I just had the pleasure of spending a couple days hiking around the interior of Catalina Island. The last time I did this was about 23 years ago, when I was a student on an undergraduate field trip for a course in Conservation Biology.
I learned a lot from that course, and a lot of specific things from that field trip stuck with me. The biggest thing that I remember from that trip was: Goats. The second biggest thing that I remember from that trip was: Pigs.
I don’t recall ever seeing a single goat or a single pig during that trip, but their traces were evident. The maximum reach of goats was obvious by looking at any individual plant. The entire flora was literally sculpted by introduced goats, and the soil was radically altered by the introduced pigs.
Now, Catalina still has introduced deer and bison, and apparently some yahoos have recently brought over some raccoons. And invasive Argentine ants seem widespread. But the goats and the pigs are gone as a result of some intrepid conservation efforts. The island looks fundamentally different than it did 23 years ago.
It’s been a long time since I’ve been a student on a field trip. Once in a while – though not as often as I’d like – I’m the one who leads field trips. The concepts I learned in my conservation biology course are still valid. The hard-wired problem-solving abilities remain. But a lot of what I remember is generational knowledge, which belongs more in the realm of history than in a biology course.
The idea that a single exotic species can radically shape an island’s flora is a useful concept. However, I’d be teaching weak sauce if I relied on situations and examples as dated as my recollections of goats on Catalina. Yes, it’s a useful example, and it’s great to be able to illustrate recovery after eradication of the exotic species. But if my teaching uses my own undergraduate experiences as a crutch for lesson development, then that’s a recipe for driftwood or perhaps deadwood.
A lot has changed since I took that Conservation Biology course. During that year, I also learned Biostatistics. By doing analyses with SPSS on a mainframe. I did a fancy lab on the genetic structure of populations. Using restriction enzymes. I learned how to construct phylogenies. With MacClade. I did an independent study project on landscape connectivity, and got data by traveling to a facility that maintained rolls of film from overflights of the area I was studying.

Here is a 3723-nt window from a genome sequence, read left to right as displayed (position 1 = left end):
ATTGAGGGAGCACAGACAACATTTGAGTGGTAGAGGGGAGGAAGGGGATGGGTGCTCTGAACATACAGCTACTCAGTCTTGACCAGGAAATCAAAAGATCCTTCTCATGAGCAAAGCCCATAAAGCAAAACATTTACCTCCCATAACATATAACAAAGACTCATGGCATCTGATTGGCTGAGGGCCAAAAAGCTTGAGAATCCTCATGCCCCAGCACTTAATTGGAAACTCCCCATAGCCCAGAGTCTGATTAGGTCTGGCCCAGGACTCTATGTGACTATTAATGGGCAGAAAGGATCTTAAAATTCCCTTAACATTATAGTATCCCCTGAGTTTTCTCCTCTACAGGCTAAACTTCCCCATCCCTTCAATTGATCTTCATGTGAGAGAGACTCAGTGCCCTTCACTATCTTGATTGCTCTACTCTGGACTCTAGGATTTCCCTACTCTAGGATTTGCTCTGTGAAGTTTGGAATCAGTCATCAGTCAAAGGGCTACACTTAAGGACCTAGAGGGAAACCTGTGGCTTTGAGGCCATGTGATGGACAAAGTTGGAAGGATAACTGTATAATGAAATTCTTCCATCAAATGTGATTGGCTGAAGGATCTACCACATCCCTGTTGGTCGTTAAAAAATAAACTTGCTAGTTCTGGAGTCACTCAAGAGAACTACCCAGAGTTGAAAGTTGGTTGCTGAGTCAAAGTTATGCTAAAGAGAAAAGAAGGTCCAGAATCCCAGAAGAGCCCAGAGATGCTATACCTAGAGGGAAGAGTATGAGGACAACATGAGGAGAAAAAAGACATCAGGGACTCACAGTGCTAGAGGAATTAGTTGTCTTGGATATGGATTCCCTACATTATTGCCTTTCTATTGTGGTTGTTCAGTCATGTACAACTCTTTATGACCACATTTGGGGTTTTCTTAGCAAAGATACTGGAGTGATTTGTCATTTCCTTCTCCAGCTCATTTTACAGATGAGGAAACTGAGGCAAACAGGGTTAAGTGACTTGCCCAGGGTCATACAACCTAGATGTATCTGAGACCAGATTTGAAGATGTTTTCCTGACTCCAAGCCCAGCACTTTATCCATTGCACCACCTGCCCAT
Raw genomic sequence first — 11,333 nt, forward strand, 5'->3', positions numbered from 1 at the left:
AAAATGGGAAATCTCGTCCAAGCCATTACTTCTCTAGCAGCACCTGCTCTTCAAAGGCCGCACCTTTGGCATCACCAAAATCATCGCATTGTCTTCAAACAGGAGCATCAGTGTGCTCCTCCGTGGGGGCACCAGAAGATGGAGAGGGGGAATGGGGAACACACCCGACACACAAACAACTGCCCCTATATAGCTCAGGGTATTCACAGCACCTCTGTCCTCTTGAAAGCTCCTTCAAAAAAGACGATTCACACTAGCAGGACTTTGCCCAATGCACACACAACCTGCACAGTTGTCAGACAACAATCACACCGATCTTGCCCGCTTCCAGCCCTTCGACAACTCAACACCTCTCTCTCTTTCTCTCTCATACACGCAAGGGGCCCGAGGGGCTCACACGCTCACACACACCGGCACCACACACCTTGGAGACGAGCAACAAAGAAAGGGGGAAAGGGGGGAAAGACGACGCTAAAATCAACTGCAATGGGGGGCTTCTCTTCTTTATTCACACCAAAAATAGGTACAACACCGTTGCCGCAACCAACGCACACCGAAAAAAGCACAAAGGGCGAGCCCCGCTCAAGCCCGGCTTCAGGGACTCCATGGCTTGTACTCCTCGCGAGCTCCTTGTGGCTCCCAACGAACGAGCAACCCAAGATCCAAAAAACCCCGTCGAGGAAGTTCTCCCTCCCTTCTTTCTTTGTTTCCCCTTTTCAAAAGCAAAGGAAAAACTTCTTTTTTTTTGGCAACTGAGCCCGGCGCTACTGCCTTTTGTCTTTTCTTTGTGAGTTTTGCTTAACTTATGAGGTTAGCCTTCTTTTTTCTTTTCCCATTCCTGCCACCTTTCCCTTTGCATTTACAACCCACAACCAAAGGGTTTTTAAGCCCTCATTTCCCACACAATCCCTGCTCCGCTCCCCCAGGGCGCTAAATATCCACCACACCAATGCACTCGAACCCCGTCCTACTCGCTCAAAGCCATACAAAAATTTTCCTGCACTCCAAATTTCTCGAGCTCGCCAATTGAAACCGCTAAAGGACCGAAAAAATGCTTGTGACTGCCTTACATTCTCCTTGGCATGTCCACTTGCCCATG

Since my time in university, I’ve clearly learned lot more about statistics, and about population genetics and genomics, and about phylogenetic reconstruction. And I use Google Earth on occasion. During grad school, I acquired the skills that I needed to get my dissertation done, and to prepare myself for a career in academia. But since that time, things have changed. The goats are gone from Catalina, and nobody is using mainframe-based SPSS to conduct ecological research.
The more things change, they more they change.
The hard-wired skills I got in college and grad school are serving me well. They’re keeping my lab funded (at least for the moment), are instrumental in developing and testing new and cool questions, and are foundational for teaching. But the generational skills that I picked up along the way are now of little use.
If I had a big lab with postdocs and PhD students, then I wouldn’t necessarily need to know how to actually perform all of the technical aspects of the work that happens in my lab. But since I’m not running that kind of lab, and I am my own postdoc. Either I have to do it myself – which means learning how to do it myself — or I have to find a collaborator who has the generational skills that I lack. I have a lot of specialized knowledge and skills to offer collaborators, but I should join with others because they also have specialized expertise and skills, not just the simple skills that all new PhDs are expected to have, which are not widely found in my generation of academics.
Some PIs are making a point to keep up to date, but others have a lab full of grad students and postdocs that have specific technical skills that are lacking in the PI. At a research institution, that choice is possible. I don’t have that choice while working in a teaching institution.
What do you call a full professor in research institution who has the ability to write grants and papers like a beast and lacks generational skills? A productive researcher, maybe a bigwig. What do you call a full professor at a teaching institution who can write grants and papers like a beast and lacks generational skills? Deadwood who doesn’t get anything done.
I’m now rounding the corner to full professor, and have been producing scholarship at what I think is a pretty good clip. But the skills that have got me to this point won’t be getting me much further unless I make a point to develop the skills that new grad students are also learning. I can’t reasonably rely on collaborators outside my institution to conduct what is now considered basic research tasks.
This becomes a dilemma because the amount of work that it takes to maintain fundamental skills is the same amount of work it will take to write some grants, write some papers, and also to teach a number of courses. There is a reason that new grad students don’t generate a lot of papers right away, because they’re learning how to do stuff. Now, I need to learn how to do new stuff, to update my previous-generation skills with contemporary-generation skills. Sure, it’s highly unlikely that something like, say, Python, will matter 25 years from now. But at the moment, it matters, and I’m doing research in the moment.
I thought a sabbatical could be used to gain depth. Now, I see that – at least for me – a sabbatical is needed to merely prevent uprooting and desiccation.